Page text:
Infants should not just drink water in limited quantities, even excess consumption of milk can be fatal for your child. It causes iron deficiency in the body or what is known as milk anaemia.
Anastacia Gencarelli, mother to a two-year-old girl from Ontario, Canada, recently overcame what would be a mother’s nightmare. Her baby suffered a near-death experience after drinking “too much milk”.
Infants should not just drink water in limited quantities, excess consumption of milk can also be fatal for your child. It causes iron deficiency in the body or what is known as milk anaemia.
Gencarelli took to social media to warn parents about the risks of feeding infants a lot of milk. She recounted how her little girl started feeling “lethargic, sleepy, not wanting to eat”. What was initially diagnosed as an infection turned out to be milk anaemia.
The mother rushed her baby to the hospital. “Before I know it, they are all working on my little girl attaching heart monitors, blood pressure cuffs, everything you can think. They start trying to take blood and they cant, they are trying to put an IV in they cant — it took 7 pokes just to get blood out of her. It took 4 pokes before they made the choice to put the IV into her femeral artery ( the part between your leg and crotch) and if this wasn’t successful they were going to drill into her leg to her shin bone and implement the IV straight to her marrow,” she wrote in a social media post.
Gencarelli’s child had to “deal with over 15 pokes for blood and IVs” and had a full blood transfusion. “She will need to be on iron for the forseeable future, she will not be allowed more then two bottles or eight oz portions of milk a day…SHE ALMOST LOST HER LIFE,” the mother further said.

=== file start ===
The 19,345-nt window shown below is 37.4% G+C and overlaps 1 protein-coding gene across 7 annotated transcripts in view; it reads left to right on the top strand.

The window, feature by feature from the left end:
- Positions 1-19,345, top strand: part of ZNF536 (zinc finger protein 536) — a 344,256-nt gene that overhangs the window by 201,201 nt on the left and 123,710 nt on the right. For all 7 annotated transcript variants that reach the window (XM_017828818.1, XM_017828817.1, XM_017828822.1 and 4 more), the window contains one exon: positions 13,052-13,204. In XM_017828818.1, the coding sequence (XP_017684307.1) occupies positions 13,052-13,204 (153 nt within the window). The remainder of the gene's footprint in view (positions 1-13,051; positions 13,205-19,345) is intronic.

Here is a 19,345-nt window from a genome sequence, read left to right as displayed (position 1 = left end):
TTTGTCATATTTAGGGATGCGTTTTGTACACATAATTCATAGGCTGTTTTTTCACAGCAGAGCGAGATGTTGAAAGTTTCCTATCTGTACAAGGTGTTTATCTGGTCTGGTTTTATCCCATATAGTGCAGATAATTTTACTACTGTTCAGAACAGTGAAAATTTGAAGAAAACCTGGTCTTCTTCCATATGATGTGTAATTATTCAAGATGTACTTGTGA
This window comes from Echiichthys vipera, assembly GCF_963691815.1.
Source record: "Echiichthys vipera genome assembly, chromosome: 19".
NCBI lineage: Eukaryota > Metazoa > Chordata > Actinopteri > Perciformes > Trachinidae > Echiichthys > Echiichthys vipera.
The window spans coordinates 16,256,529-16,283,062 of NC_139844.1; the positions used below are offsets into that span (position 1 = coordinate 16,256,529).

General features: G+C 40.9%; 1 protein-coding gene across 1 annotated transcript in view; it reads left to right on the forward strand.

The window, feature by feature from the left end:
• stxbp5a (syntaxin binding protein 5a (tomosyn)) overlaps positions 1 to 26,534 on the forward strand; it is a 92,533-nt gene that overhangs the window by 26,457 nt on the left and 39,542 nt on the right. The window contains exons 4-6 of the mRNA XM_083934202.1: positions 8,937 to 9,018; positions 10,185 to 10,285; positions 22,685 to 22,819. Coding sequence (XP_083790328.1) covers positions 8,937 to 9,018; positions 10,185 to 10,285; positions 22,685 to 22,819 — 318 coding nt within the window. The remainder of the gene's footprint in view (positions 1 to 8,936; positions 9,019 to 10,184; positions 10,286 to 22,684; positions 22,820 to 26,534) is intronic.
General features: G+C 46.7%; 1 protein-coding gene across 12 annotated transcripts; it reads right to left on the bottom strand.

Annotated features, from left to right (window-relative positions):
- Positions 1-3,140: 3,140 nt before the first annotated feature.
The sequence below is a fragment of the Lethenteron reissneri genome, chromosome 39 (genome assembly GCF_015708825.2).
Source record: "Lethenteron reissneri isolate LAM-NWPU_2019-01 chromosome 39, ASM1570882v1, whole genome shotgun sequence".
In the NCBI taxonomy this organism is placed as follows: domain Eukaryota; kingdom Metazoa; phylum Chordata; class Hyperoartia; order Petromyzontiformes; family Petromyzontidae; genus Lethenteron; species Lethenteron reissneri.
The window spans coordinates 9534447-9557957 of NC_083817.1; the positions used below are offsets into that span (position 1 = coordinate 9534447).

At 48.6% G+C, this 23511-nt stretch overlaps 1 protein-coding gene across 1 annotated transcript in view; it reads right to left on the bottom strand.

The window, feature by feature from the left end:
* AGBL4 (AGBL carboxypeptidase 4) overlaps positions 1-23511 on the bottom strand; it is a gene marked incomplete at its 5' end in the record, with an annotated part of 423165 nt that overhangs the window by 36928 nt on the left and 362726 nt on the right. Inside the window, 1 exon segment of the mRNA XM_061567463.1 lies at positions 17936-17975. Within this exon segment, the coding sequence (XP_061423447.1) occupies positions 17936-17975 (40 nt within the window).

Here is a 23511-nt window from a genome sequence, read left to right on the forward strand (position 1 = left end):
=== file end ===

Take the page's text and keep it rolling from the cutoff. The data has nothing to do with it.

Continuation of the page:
‘Milk is a poor source of iron’
Dr Subhash Rao, consultant paediatrician, Hiranandani Hospital, Vashi, told Express Parenting, “Milk is usually considered to be one of the best foods for the child. Milk, however, is a poor source of iron. In a newborn, the haemoglobin is very high — around 20 — which comes down to the normal level of 12-13 as the child grows. It is because the extra haemoglobin is broken down, there is enough iron that is recirculated in the body.”
Talking about how drinking excess milk can be harmful, he said, “Till the first six months, when the baby is breastfeeding, breast milk can absorb iron very well. The body’s own iron content is good enough for maintaining the haemoglobin level. Beyond six months, if the baby does not begin on solid foods and continues to have milk, the haemoglobin level starts falling because the iron sources start depleting by now.”
How to tell if your baby is full after breastfeeding
Beyond six months, often bottle-fed babies become lazy and they don’t take solid food. They are called milk babies. Such babies are usually bottle-fed beyond one year. “They look very chubby and cute but their haemoglobin levels are very low, sometimes as low as 4-5, making them look pale,” the paediatrician explained.
Again, consumption of cow’s milk in a child less than one year can lead to bleeding in the stomach. Blood loss can also cause anaemia, warned the doctor.
How much milk should a baby drink?
Infants aged above one year should not be given more than half a litre of milk per day. “After the first six months, complementary feeding should be introduced. This does not mean you stop breastfeeding but the baby should be given some semi-solid food also like spinach soup, which is a very good source of iron. If the baby is bottle feeding, try to use formula feeds up to maximum one year. Beyond one year, quit the bottle and give them milk in a glass, which should not be more than half a litre. That is the maximum milk required by a child beyond one year,” said Dr Rao.
Gencarelli’s daughter was drinking four to six bottles of milk a day. Babies after the age of two should only have 16-20 ounces (less than about 0.6 l) of milk a day, she also informed in her post.
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